Nonfinancial foreign entity A nonfinancial foreign entity (NFFE) is basically any foreign entity that is not an FFI. That typically means it holds assets for itself, not for others. There are active and passive NFFEs.

In the case of an active NFFE, less than 50% of its gross income and assets are passive. With limited exceptions, other NFFEs may be “passive NFFEs” that need not register with the IRS. But 30% US tax may generally be withheld from payments to them if they do not certify that they have no substantial US persons owners or provide information about them.

What the IGA requires The US-Israel IGA refers to US reportable accounts held by one or more specified US persons OR by a non-US entity with one or more controlling person who is a specified US person.

A specified US person basically means most US persons other than publicly traded corporations, the US government, various regulated US financial bodies and securities dealers.

Controlling persons are: natural persons exercising control over an entity; the settlor, trustees, protector, beneficiaries and class of beneficiaries of a trust; and persons in equivalent or similar positions of other legal arrangements.

Israeli reporting financial institutions (if not exempted by Annex 2 mentioned above) must register on the IRS FAT CA registration website.

With respect to 2014, Israeli reporting financial institutions must report to the ITA (for forwarding to the IRS) the US holders and the year-end balances of US reportable accounts.

With respect to 2015, interest, dividends and other income on custodial accounts must also be reported.

With respect to 2016 and subsequent years, income and gross proceeds on depository accounts and any other account must also be reported. Payments to nonparticipating (unregistered) financial institutions and details of recalcitrant (uncooperative) account holders must also be reported to the ITA (for forwarding to the IRS).

Israeli reporting financial institutions do not need to withhold US tax unless they have undertaken to do so, nor close recalcitrant accounts.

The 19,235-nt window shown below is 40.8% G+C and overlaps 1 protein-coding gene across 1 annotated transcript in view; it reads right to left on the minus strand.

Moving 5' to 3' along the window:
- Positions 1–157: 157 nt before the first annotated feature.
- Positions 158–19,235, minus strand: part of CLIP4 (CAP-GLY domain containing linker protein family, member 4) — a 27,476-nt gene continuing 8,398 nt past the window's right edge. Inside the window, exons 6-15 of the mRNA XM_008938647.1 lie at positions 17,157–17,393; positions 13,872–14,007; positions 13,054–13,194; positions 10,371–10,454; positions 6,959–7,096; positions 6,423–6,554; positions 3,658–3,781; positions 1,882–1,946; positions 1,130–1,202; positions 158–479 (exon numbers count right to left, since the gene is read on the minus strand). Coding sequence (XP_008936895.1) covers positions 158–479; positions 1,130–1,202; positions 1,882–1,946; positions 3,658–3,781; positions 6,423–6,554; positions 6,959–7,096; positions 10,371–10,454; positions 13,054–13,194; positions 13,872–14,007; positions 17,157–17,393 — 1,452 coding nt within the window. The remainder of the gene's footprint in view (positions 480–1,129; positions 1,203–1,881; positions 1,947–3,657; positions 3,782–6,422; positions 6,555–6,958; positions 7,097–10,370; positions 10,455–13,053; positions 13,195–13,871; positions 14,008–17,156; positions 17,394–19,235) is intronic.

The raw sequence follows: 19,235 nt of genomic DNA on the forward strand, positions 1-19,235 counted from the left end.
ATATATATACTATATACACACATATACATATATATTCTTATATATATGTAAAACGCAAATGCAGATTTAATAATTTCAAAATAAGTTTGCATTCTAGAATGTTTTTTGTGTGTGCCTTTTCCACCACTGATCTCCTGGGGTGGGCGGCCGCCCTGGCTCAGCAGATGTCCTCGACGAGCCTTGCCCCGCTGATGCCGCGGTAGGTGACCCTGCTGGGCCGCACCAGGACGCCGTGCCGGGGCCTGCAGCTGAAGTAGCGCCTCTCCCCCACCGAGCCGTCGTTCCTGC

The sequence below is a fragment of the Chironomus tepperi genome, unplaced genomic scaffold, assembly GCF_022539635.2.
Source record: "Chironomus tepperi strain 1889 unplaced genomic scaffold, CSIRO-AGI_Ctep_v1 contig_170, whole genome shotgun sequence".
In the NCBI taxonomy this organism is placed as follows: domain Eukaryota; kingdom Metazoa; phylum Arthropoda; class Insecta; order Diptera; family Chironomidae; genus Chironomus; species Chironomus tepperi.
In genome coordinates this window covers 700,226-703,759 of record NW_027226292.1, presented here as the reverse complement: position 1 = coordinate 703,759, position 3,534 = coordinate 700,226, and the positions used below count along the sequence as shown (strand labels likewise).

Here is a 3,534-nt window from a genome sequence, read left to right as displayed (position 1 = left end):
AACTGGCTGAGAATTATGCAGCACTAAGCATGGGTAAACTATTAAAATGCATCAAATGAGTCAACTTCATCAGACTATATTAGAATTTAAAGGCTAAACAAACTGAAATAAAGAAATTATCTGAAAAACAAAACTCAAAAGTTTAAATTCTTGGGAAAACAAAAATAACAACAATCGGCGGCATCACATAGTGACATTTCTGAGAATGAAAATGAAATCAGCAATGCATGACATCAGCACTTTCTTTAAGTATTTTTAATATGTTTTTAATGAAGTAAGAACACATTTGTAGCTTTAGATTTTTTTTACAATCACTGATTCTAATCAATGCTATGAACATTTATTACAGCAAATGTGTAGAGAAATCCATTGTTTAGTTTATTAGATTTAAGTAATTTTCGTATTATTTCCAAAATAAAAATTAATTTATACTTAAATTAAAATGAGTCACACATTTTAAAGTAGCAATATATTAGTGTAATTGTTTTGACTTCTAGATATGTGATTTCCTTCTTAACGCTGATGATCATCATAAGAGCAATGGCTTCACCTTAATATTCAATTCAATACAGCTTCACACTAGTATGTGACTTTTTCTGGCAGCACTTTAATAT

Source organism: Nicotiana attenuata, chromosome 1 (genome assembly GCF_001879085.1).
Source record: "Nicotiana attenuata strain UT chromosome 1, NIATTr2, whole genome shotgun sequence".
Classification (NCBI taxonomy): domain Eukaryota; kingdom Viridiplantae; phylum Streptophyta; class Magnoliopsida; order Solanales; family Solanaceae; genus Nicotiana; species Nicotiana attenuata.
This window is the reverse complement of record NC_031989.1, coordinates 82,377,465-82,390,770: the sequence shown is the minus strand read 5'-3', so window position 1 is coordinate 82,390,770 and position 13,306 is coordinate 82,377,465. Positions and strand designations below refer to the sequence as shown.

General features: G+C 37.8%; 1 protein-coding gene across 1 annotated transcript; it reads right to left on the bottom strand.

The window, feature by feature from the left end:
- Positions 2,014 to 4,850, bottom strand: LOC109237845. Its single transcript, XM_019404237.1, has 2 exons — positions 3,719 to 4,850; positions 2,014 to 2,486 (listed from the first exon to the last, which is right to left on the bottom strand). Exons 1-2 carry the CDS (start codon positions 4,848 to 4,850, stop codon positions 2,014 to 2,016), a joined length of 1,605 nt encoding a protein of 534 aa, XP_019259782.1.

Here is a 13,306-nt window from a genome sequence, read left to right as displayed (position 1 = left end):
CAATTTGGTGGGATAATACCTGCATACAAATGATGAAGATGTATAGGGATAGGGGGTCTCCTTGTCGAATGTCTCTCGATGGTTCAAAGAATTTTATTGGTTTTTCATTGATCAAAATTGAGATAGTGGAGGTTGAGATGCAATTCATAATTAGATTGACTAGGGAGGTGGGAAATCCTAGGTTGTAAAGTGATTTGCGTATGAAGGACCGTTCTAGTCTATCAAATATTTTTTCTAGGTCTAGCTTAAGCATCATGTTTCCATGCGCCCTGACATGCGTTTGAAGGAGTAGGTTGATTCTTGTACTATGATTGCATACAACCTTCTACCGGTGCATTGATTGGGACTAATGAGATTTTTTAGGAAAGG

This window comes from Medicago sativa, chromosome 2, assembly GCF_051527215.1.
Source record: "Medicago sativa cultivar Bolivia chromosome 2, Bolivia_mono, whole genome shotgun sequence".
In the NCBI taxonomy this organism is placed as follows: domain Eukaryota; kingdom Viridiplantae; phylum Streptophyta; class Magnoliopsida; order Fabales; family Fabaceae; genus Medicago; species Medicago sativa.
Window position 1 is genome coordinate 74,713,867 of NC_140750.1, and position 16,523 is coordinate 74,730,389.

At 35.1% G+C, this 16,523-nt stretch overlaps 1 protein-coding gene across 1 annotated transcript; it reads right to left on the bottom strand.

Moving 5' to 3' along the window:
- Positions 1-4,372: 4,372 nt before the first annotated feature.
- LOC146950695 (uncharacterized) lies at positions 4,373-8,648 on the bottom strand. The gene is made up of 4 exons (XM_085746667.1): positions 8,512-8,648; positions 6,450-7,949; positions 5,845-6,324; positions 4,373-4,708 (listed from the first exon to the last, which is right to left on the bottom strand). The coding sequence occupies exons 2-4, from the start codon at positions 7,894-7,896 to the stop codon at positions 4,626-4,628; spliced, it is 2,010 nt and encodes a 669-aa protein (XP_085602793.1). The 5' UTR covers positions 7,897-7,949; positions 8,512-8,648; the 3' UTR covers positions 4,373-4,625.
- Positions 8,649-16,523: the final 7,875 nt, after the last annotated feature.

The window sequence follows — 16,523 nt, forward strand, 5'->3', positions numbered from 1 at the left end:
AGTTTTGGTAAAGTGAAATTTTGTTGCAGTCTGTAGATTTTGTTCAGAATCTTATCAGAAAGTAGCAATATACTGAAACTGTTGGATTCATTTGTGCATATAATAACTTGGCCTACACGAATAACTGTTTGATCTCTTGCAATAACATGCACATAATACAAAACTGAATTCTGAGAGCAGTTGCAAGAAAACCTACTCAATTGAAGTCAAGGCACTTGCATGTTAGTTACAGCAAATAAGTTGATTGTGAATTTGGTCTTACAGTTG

In cases of significant noncompliance by reporting Israeli financial institutions, which are not resolved within 18 months after a warning notice, withholding tax may apply to payments to them.

Tax identity numbers of accounts of accounts maintained at June 30, 2014, need not be reported before the beginning of 2017; instead, dates of birth may be used.

Spotting US persons The IGA contains detailed due diligence procedures for spotting US reportable accounts.

In the case of preexisting accounts of individuals as of June 30, 2014, no review or reporting is required if the balance on that date was $50,000 or less.

In the case of preexisting accounts with balances on June 30, 2014, between $50,000 and $1 million, the reporting Israeli financial institution must conduct an electronic search for various “US indicia”: citizenship, place of birth, mailing or residence address, current telephone number, standing instructions to transfer funds to a US account, power of attorney or signatory authority to a person with a US address, or an “in-care-of” or “hold mail” sole address on file.

In the case of preexisting on that date balances on June 30, 2014, over $1 million, if an electronic search does not capture all the above information, a paper-record search is also needed of the current customer master file, and any relationship manager assigned to the account must be asked if that person has actual knowledge that the account holder is a specified US person.

Reporting is required of US reportable accounts that are held by entities that are specified US persons and passive NFFEs with one or more controlling persons that are specified US persons.

Review procedures include checking the place of incorporation and organization and W8 self-certification forms.

Modified alternative procedures, including account closures, are prescribed in the IGA if Israel notifies the US that it lacks the legal authority to require reporting Israeli financial institutions to carry out all the main IGA procedures.

Comments The new US-Israel IGA will certainly complicate things for US persons, reporting Israeli financial institutions, trusts and many companies if they may fall into the FAT CA definition of financial institutions.

There is an effective period of grace in Israel until December 31, 2014, to sort things out and register with the IRS. Also, the IRS has indicated it will tread lightly if bona fide attempts are made to comply with FAT CA in 2014-2015.

Nonfinancial assets such as real estate or works of art may fall outside FAT CA.

As always, consult experienced tax advisers in each country at an early stage in specific cases.

leon@hcat.co

Leon Harris is a certified public accountant and tax specialist at Harris Consulting & Tax Ltd.